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Wall Street's newsreel was unusually quiet Tuesday morning, but the rumor mill was deafening -- and positive.

The buzz about interest-rate cuts and optimism about



post-close earnings report seemed incentive enough for a morning rally. After closing with modest gains yesterday, U.S. stocks were readying for an upside open.

Rumors that the

Federal Reserve could

cut interest-rates -- as soon as this week -- have escalated since last Friday's weak employment report. Some seasoned market pros were even trying to read the meaning of closed-door meeting a among Fed governors Monday, even though such meetings are regularly scheduled events.

The absence of an expected earnings warning from the U.K.'s largest phone-equipment maker



could be generating some good vibes about Motorola's earnings. Marconi's "news" was helping to lift European telecom stocks, which were, in turn, driving a rally on the major European indices. U.S. futures and the major European indices were bidding one another higher.

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At 7:51 a.m.,

S&P 500 futures, which track the broad market, were up 7.6 points, about 13 points above

fair value as calculated by

, pointing to a powerful open.

Nasdaq 100

futures, which track big-cap tech stocks, were up 29 points, about 31 points above fair value, as calculated by

, so expect tech to climb at this morning's open. Thinly traded

Dow futures were up 70 points. Fair value is usually a good gauge of how stocks will trade in early action.

Nearly all things tech and telecom were trading higher in preopen trading this morning -- among them, Motorola and its rival



, communications giant



, networker



, PC titan



and chip goliath




So much attention is focused on Motorola because it kicks off the tech-earnings season today, and because of grave concerns over liquidity at the company. Motorola -- the first of the three major mobile-phone makers to report -- has lowered its estimates for the quarter twice already, and Friday, concerns over a possible

liquidity crisis surfaced, forcing the company to issue a denial. Some say it could be the company's worst quarter in 16 years. Analysts are expecting a first-quarter loss of between 1 and 14 cents, compared with a profit of 20 cents last year, according to

Thompson Financial/First Call


The bulls are hoping Motorola will say liquidity is OK -- and that it's not at risk of becoming another



. Even better would be some sign that it's beginning to see a light at the end of the earnings tunnel. After PC-maker



confirmed its first quarter earnings targets last week, and Internet retailer


raised its first-quarter performance targets yesterday, some think the earnings disaster of recent months could be bottoming out. And that's the only thing that will allow the market to sustain gains, market watchers say.

What little news was floating over the airwaves this morning wasn't too hot, but investors seemed to be cheerfully shrugging it off. Several telecoms announced new layoffs, and chipmaker

Cypress Semiconductor


warned it would be missing its first-quarter targets.

Marconi was among those announcing layoffs -- the company said it would let go 3,000 workers in the next 12 months. And it wasn't alone. Siemens, the No. 2 mobile phone maker in Europe, said it plans to ditch 2,000 workers, and Swisscom said it will cut additional jobs after 2000 its earnings fell.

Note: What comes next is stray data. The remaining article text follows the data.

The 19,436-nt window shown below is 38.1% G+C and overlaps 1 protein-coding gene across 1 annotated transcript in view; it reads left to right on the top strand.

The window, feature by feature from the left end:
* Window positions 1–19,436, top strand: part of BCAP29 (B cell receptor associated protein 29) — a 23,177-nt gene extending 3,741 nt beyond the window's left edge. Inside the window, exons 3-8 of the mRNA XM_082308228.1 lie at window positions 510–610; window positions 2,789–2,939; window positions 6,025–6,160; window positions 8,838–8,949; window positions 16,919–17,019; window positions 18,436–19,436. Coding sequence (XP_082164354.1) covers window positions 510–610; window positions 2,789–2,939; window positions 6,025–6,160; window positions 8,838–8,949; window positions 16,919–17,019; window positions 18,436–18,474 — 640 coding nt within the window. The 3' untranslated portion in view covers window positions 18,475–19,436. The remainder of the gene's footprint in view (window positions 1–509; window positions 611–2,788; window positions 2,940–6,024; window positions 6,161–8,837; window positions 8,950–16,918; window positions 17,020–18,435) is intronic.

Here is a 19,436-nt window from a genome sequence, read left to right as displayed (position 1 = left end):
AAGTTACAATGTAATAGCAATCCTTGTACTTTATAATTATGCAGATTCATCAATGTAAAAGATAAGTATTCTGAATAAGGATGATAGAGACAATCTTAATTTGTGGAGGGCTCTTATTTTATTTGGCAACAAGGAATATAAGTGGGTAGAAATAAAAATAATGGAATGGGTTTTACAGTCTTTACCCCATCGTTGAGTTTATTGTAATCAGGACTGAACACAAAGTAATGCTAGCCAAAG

Meanwhile, Cypress's warning wasn't it's first this quarter. The company said this morning its first quarter revenues and profits before goodwill would fall below analyst targets.

Lehman Brothers


Dan Niles delivered a dour note on the chip sector yesterday and cut his second quarter earnings estimates on Cypress, among others. In the report, Niles said he expects 2001 to be the worst year ever for chip stocks, with revenues set to fall 18%-20%. The

Philadelphia Stock Exchange Semiconductor Sector

was down xx%.

And wireless communications maker



could get the saw this morning. The stock was the subject of selling in after-hours trading last night despite

reporting earnings that met analyst estimates. Sawtek supplies firms like Motorola and



with electronic components that enhance the quality of wireless phone transmissions. The firm reported that its second-quarter earnings fell 26% from the year ago period to $9.3 million, or 22 cents per share, in the quarter -- in line with Wall Street's consensus estimates. Back in February, the company said it expected to earn between 22 cents and 24 cents per share, lower than its previous projection of 29 cents per share.

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The major European indices turned higher as they approached midsession, lifted by improving preopen sentiment in the U.S. on the heels of's earnings surprise. Strength in telcos and oil stocks countered losses in banking stocks, and the

FTSE 100

was lately up 34.3 to 5635.8. Across the Channel, the Paris


was gaining 55.1 to 5194.8. Frankfurt's

Xetra Dax

was gaining a meatier 88.6 points, putting the index at to 5787.5.

The euro was lately trading at $0.8945.

Asian markets tanked, again, overnight. Continuing disappointment over, and a lack of confidence in, an emergency economic aid package released by the Japanese government, Japanese investors sold stocks for a second day. Tokyo's

Nikkei 225

slumped 542, or 4.05%, to close at 12,841.8. Hong Kong's stock market also suffered losses, and the key

Hang Seng

lost 184.5 to end the day's trading at 12,202.1.

The dollar was trading at 124.5 yen.

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